Naturally, the president’s own optimism and other signs that progress is being made make sticking with his travel plans even more sensible. But, there is precedent for canceling such a trip, as both President Barack Obama and President Bill Clinton did in the past to deal with debt battles at home. This—along with last week’s contentious meeting between the president, Kevin McCarthy, and other congressional leaders on the current stand-off—have raised questions about whether Biden would indeed make the trip.
On Sunday, Biden said he was planning to go, echoing remarks by his press secretary Karine Jean-Pierre on Friday. But in Japan (the host nation for the talks) and among our allies, questions have roiled the planning for the summit meeting.
In the words of one top U.S. official, the G7 meeting is “a kind of steering committee” for many vital initiatives close to the U.S. It is precisely at moments like this one—when the world’s top economies wonder if America will continue to be able to lead, whether we are politically stable, and if our full faith and credit can be counted upon—that it is more important than ever that Biden meet with other leaders to reassure them. Going to Japan is a step to reduce global market uncertainty, which has massive consequences not just for international investors, but for average Americans who could lose their jobs and their savings should a debt default actually happen.
Global observers were unsettled further last week when the Republican Party’s de facto leader, former President Donald Trump, said during his infamous CNN pep rally that the GOP should proceed with default if they don’t achieve the “massive cuts” they seek through the current negotiations with the White House. Recklessly, he said that the consequences of such a breach might last only a day or a week, shrugging the whole problem off as “psychological.”
Trump’s irresponsible remarks only make it more important that Biden go, especially given the fact that compounding market jitters about the debt, the world is watching the U.S. warily wondering if the 2024 elections will produce a swing back to the madness of the Trump era.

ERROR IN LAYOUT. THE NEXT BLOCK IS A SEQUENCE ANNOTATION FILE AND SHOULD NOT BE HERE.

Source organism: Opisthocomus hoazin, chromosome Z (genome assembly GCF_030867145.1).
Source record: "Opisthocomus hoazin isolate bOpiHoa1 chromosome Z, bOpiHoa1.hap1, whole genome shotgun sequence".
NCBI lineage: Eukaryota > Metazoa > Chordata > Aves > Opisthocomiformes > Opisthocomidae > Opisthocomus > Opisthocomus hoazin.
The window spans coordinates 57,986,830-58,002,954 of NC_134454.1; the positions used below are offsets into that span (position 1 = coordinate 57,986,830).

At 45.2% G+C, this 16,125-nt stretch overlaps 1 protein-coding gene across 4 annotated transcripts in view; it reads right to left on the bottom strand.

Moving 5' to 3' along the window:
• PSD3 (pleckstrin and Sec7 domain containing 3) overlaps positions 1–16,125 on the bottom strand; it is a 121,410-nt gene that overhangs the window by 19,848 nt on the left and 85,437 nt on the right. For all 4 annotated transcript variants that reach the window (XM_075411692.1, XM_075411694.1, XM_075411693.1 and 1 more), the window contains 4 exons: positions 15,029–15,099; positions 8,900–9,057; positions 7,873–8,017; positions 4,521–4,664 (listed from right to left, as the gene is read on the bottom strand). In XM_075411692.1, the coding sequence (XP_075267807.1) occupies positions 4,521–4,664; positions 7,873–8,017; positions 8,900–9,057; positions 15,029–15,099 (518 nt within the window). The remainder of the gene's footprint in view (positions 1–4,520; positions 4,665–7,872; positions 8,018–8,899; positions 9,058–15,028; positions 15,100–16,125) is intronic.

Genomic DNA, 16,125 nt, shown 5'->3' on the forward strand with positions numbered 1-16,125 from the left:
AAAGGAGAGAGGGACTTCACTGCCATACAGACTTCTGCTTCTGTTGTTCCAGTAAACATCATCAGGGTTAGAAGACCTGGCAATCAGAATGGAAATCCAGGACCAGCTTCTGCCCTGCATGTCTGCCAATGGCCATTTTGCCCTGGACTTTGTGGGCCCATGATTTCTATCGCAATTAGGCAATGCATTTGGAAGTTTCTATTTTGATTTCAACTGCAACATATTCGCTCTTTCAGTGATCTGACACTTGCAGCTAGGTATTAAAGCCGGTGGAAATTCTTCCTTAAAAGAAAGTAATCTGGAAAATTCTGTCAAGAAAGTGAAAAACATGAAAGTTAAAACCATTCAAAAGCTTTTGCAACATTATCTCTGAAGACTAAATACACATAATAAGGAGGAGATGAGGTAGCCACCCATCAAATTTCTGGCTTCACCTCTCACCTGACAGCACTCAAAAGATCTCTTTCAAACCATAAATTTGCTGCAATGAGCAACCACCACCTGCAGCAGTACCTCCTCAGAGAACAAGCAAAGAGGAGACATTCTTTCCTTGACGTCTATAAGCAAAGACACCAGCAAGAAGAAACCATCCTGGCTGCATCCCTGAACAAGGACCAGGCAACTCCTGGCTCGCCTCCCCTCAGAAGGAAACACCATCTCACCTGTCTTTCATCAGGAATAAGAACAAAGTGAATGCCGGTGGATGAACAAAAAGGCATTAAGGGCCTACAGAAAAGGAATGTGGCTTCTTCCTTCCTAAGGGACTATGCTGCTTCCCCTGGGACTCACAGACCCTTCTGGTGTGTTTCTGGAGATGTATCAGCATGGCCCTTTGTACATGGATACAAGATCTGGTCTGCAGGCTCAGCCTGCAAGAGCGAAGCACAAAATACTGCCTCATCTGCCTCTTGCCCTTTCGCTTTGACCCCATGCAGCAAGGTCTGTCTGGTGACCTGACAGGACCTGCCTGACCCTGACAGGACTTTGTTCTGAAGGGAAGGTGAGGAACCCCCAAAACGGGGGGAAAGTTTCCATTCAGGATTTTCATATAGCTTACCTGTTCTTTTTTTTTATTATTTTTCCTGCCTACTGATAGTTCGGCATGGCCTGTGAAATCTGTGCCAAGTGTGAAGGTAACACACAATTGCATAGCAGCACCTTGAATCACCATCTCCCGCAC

Just what sorts of destabilizing irresponsibility such a reversion would entail were also revealed when, during the CNN town hall, Trump spoke about another issue atop the G7 agenda, Ukraine.
He attacked our allies for not paying their fair share to defend Ukraine, then equated the situations of Ukraine and Russia and refused to call Putin a war criminal. As on the debt issue, it is clear Trump’s views were the polar opposite of Biden’s. For nations that have sought to aid Ukraine to hear their most important ally might soon be led by a president who represents Putin’s last best hope, is deeply unsettling.
In other words, the Republicans are generating the kind of anxiety worldwide that makes the Biden trip not just important—but essential.
While he might be criticized by Republicans should he depart before a deal is done, the risks of the president not going to Japan are greater still. Further, as smartly pointed out by former top Obama economic advisor Jason Furman in a recent NBC report, “Presidents don’t need to negotiate everything personally themselves.” Furman added, “He has good people around him who are trusted and respected on these issues.’”
The negotiations are being handled by top aides and Biden will be in constant touch with them. Indeed, even were he still in the U.S., Biden would not be involved in the minutiae of the discussions.
In fact, Biden, by going on his planned trip and assuaging international concerns, would be playing a vital role in the current debt crisis, perhaps the most vital role of all.
It would be better, of course, had the GOP not decided to put the dollar and the global economy at risk by cynically tying debt ceiling talks to budget negotiations. It would be better if they acted in the interests of the American people. It would be better if they understood and took into consideration the consequences of what they are doing. It would be better if they did not do the handiwork of America’s enemies and rivals worldwide who would like to see our economic leadership role challenged or undone.
But neither consequences nor perspective, rational considerations, nor national interests factor into the GOP’s political grandstanding. And so it is left to President Biden and his team to manage the consequences of their actions both at home and abroad.
What is more, because of the continuing presence of Trump as the leading force in the GOP, and the likelihood that he and his acolytes like McCarthy will continue to shape GOP strategies and tactics for the foreseeable future, Biden’s continuing summit diplomacy with his counterparts worldwide is essential—regardless of how or when the current crisis will be resolved.
Because the one promise you can expect a Trumpist GOP to keep is that there will be many future crises to come that will shake the world’s confidence in the U.S. and that have the potential to weaken us and strengthen our enemies in the months and years to come.